So since sophomore year, I’ve been working in the Griffith Lab which is part of the Biotechnology Process Engineering Center. You always hear MIT students talk about their UROPs, and one of the things that people are also often interested in is how they got their UROP.
Basically, in a nutshell, I spent 2 hours sending emails to every professor at MIT who I thought was doing something that could be possibly interesting to me. Not having much exposure to a lot of research prior to MIT, I had no clue what aspect of mechanical engineering or engineering for that much. I got some immediate responses saying that the professors were looking for more experienced undergrads or that their lab was full, but after about a week, I got a response from Professor Griffith, and the next day, I had a UROP.
One of Professor Griffith’s research interests concerns tissue engineering. One of the big projects in my lab is the design of a bioreactor. Basically, the goal of the bioreactor is to culture really small pieces of liver tissue in a scaffold that can be perfused with different media. Eventually, the goal is to be able to more rapidly test drugs under development with a more realistic model of the liver tissue than in static 2D tissue culture plates.
What I spent a lot of my time in lab last semester and sophomore year was trying to characterize a lot of the mechanical features of the device, but now I’m onto a new project that also concerns the bioreactor as well.
Right now, I’m working on a project that somehow has managed to capture everything that I’ve learned in all my classes so far at MIT and throw it into one (maybe not the HASS classes..)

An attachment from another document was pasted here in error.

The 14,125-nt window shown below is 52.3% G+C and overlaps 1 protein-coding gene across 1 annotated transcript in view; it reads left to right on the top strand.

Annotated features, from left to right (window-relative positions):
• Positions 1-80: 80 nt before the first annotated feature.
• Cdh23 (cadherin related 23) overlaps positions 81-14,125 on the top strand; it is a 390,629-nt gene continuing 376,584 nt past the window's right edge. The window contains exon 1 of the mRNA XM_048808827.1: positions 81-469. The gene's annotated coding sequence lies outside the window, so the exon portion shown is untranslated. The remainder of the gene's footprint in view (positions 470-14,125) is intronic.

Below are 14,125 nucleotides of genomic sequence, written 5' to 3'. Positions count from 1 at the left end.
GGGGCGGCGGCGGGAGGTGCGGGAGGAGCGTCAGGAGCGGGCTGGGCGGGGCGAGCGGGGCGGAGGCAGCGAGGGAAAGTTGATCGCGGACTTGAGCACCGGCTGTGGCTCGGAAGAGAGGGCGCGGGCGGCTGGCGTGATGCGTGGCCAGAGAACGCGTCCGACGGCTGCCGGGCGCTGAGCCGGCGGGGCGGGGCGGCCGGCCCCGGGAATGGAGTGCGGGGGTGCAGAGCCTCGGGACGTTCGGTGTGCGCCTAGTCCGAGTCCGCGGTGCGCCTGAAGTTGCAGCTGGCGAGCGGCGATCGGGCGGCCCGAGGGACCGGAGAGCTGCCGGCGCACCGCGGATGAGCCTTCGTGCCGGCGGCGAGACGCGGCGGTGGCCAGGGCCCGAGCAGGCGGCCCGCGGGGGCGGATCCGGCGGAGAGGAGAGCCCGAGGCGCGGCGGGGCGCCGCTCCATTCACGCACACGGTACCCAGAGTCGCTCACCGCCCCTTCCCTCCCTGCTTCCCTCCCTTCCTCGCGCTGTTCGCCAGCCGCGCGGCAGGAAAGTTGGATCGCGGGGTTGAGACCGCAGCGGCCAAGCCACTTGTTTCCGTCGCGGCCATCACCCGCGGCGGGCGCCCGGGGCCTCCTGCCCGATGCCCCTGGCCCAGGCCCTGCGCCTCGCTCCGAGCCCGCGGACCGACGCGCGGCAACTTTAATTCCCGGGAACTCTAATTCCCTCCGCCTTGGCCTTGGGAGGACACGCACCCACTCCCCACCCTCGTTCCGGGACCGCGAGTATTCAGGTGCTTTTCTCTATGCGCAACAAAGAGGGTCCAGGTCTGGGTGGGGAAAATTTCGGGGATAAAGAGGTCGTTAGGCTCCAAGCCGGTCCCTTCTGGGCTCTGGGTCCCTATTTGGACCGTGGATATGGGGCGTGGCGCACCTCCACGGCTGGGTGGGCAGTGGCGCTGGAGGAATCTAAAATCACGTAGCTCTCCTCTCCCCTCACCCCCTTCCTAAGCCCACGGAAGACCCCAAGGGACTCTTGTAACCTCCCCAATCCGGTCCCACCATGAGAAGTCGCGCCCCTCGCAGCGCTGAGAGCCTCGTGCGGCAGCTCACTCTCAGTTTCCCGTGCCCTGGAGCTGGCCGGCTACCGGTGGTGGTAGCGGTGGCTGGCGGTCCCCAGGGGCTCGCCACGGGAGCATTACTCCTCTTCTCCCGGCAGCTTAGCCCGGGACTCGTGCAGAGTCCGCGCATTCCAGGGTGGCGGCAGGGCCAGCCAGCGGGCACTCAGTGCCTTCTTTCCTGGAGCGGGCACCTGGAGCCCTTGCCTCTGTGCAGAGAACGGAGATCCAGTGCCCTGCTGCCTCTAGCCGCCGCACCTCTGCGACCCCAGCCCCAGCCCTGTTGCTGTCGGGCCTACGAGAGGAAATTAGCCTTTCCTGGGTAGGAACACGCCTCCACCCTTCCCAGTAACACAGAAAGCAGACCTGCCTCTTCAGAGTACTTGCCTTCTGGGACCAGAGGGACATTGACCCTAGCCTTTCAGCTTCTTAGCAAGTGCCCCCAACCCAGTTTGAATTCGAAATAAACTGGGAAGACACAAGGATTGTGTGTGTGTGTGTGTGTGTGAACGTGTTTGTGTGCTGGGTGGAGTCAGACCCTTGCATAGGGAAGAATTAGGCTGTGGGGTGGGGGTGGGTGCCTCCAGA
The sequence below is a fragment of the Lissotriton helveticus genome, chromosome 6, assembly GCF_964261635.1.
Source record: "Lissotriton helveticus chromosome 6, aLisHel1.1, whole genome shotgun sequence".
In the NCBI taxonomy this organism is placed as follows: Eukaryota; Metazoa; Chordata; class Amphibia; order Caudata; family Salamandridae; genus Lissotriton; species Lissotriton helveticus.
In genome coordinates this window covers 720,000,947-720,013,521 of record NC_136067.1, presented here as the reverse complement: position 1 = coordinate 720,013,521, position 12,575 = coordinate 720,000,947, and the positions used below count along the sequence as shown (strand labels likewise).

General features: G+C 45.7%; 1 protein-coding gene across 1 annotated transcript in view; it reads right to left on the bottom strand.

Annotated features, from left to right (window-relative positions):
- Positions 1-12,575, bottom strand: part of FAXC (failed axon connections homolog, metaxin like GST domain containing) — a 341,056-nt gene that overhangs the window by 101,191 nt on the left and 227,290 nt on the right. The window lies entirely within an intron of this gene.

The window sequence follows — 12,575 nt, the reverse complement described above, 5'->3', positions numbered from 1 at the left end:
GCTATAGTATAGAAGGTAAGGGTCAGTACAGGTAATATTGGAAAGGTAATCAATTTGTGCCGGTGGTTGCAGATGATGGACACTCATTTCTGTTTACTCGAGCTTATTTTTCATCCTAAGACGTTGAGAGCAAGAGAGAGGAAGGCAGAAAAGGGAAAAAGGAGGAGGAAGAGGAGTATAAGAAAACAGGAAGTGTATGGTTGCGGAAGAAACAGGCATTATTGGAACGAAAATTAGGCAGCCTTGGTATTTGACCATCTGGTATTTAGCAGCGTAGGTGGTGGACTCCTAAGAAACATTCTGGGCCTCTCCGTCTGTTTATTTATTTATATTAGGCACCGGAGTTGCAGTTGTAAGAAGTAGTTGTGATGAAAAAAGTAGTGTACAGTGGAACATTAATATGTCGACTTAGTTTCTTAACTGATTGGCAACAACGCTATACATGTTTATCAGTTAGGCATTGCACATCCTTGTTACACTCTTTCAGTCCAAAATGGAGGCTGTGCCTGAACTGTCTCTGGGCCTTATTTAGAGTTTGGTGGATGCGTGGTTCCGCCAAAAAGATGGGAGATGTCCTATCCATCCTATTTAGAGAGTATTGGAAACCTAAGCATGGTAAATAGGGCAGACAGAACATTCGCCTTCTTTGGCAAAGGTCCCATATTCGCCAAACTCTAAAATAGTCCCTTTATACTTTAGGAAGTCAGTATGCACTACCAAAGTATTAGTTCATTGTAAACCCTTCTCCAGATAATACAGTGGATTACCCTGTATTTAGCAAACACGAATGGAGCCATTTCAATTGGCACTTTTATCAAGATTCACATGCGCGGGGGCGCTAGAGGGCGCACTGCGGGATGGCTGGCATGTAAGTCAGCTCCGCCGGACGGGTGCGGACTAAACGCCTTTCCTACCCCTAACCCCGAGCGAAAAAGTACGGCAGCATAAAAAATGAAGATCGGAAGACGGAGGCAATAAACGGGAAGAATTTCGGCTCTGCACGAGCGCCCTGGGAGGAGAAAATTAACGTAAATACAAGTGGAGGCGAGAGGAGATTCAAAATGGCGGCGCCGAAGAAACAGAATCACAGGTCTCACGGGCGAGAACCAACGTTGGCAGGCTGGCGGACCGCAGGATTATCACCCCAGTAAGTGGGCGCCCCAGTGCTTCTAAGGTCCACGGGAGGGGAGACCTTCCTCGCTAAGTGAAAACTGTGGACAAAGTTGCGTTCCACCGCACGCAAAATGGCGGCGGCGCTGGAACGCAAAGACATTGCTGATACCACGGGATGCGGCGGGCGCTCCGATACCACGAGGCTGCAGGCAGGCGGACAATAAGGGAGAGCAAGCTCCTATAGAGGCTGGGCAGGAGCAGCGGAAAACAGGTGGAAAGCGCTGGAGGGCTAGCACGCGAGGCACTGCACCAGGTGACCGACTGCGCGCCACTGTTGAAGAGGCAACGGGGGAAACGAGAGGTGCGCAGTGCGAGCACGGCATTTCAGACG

Basically, the goal is to design a bioactive scaffold because it’s best to try to seed the cells into something closer to nature than a plastic, so we’re taking collagen:
from the knee of your average milk provider:
blend it with some glycosaminoglycans making it a Rapper’s Delight with some ice and then going to town with a hoover vacuum. P. Diddy would be proud.
Well, not quite, but basically what we’re doing is taking a slurry of blended collagen and glycosaminoglycans, then freeze-drying the slurry and letting it solidify. Depending on how quickly we freeze the suspension and to what temperature we freeze it, we can control the nucleation of ice crystals in the solid. After it freezes, we then sublimate off the water content leaving us with an extracellular matrix analog in which we’ll try to seed the cells so it ends up looking like a spongy white cheeto.
Every Tuesday afternoon, our group meets to discuss overall progress to accomplishing our research goals, and brainstorm about current roadblocks some of us are facing and eat free BERTUCCI’s. Today, I presented my initial ideas about how I’m going to try and tackle my project, and it seems like the rest of the group was onboard, so that’s exciting.
As I make more headway with this project, I’ll try and post some pictures etc, but if you have any questions, post a comment and I’ll respond.